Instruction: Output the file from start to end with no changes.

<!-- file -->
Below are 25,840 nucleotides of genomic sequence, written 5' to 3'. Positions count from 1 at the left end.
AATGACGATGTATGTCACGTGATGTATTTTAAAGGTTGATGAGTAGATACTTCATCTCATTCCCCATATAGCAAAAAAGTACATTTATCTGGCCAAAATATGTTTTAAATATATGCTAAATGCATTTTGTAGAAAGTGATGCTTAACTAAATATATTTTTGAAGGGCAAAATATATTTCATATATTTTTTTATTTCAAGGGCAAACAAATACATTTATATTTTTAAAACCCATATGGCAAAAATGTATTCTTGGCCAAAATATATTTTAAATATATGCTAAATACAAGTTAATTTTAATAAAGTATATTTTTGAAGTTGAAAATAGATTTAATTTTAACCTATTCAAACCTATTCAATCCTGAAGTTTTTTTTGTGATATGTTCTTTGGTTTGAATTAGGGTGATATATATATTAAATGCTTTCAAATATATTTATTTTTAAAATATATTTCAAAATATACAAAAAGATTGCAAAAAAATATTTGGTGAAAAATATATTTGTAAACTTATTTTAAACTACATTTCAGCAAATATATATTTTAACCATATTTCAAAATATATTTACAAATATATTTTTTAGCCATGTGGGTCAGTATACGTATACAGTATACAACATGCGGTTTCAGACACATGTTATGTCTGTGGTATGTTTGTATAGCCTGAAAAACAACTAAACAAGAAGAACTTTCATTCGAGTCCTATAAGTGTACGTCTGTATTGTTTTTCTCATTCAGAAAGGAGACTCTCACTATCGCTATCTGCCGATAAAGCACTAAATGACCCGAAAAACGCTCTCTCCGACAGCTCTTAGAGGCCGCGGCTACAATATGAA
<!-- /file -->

Below are 25,840 nucleotides of genomic sequence, written 5' to 3'. Positions count from 1 at the left end.
AATGACGATGTATGTCACGTGATGTATTTTAAAGGTTGATGAGTAGATACTTCATCTCATTCCCCATATAGCAAAAAAGTACATTTATCTGGCCAAAATATGTTTTAAATATATGCTAAATGCATTTTGTAGAAAGTGATGCTTAACTAAATATATTTTTGAAGGGCAAAATATATTTCATATATTTTTTTATTTCAAGGGCAAACAAATACATTTATATTTTTAAAACCCATATGGCAAAAATGTATTCTTGGCCAAAATATATTTTAAATATATGCTAAATACAAGTTAATTTTAATAAAGTATATTTTTGAAGTTGAAAATAGATTTAATTTTAACCTATTCAAACCTATTCAATCCTGAAGTTTTTTTTGTGATATGTTCTTTGGTTTGAATTAGGGTGATATATATATTAAATGCTTTCAAATATATTTATTTTTAAAATATATTTCAAAATATACAAAAAGATTGCAAAAAAATATTTGGTGAAAAATATATTTGTAAACTTATTTTAAACTACATTTCAGCAAATATATATTTTAACCATATTTCAAAATATATTTACAAATATATTTTTTAGCCATGTGGGTCAGTATACGTATACAGTATACAACATGCGGTTTCAGACACATGTTATGTCTGTGGTATGTTTGTATAGCCTGAAAAACAACTAAACAAGAAGAACTTTCATTCGAGTCCTATAAGTGTACGTCTGTATTGTTTTTCTCATTCAGAAAGGAGACTCTCACTATCGCTATCTGCCGATAAAGCACTAAATGACCCGAAAAACGCTCTCTCCGACAGCTCTTAGAGGCCGCGGCTACAATATGAA